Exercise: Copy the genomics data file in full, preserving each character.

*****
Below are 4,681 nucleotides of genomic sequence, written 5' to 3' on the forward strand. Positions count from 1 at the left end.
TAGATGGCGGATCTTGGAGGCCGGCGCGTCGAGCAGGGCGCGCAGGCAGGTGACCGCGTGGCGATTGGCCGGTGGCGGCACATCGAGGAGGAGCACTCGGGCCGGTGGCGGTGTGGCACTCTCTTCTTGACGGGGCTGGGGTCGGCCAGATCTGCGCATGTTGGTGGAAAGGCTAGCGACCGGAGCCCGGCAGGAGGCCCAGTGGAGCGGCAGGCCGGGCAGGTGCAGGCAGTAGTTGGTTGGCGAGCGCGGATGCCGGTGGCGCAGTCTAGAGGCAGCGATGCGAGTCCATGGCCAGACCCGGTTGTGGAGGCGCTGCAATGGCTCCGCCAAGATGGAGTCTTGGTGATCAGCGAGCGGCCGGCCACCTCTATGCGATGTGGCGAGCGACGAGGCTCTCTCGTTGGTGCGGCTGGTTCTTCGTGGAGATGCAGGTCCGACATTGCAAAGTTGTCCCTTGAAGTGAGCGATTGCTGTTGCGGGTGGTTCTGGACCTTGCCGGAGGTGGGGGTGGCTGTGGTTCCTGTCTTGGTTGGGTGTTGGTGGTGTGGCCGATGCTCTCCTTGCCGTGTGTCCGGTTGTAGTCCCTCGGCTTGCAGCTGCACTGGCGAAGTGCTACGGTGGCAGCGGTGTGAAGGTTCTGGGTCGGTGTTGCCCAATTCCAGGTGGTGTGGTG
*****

Below are 4,681 nucleotides of genomic sequence, written 5' to 3' on the forward strand. Positions count from 1 at the left end.
TAGATGGCGGATCTTGGAGGCCGGCGCGTCGAGCAGGGCGCGCAGGCAGGTGACCGCGTGGCGATTGGCCGGTGGCGGCACATCGAGGAGGAGCACTCGGGCCGGTGGCGGTGTGGCACTCTCTTCTTGACGGGGCTGGGGTCGGCCAGATCTGCGCATGTTGGTGGAAAGGCTAGCGACCGGAGCCCGGCAGGAGGCCCAGTGGAGCGGCAGGCCGGGCAGGTGCAGGCAGTAGTTGGTTGGCGAGCGCGGATGCCGGTGGCGCAGTCTAGAGGCAGCGATGCGAGTCCATGGCCAGACCCGGTTGTGGAGGCGCTGCAATGGCTCCGCCAAGATGGAGTCTTGGTGATCAGCGAGCGGCCGGCCACCTCTATGCGATGTGGCGAGCGACGAGGCTCTCTCGTTGGTGCGGCTGGTTCTTCGTGGAGATGCAGGTCCGACATTGCAAAGTTGTCCCTTGAAGTGAGCGATTGCTGTTGCGGGTGGTTCTGGACCTTGCCGGAGGTGGGGGTGGCTGTGGTTCCTGTCTTGGTTGGGTGTTGGTGGTGTGGCCGATGCTCTCCTTGCCGTGTGTCCGGTTGTAGTCCCTCGGCTTGCAGCTGCACTGGCGAAGTGCTACGGTGGCAGCGGTGTGAAGGTTCTGGGTCGGTGTTGCCCAATTCCAGGTGGTGTGGTG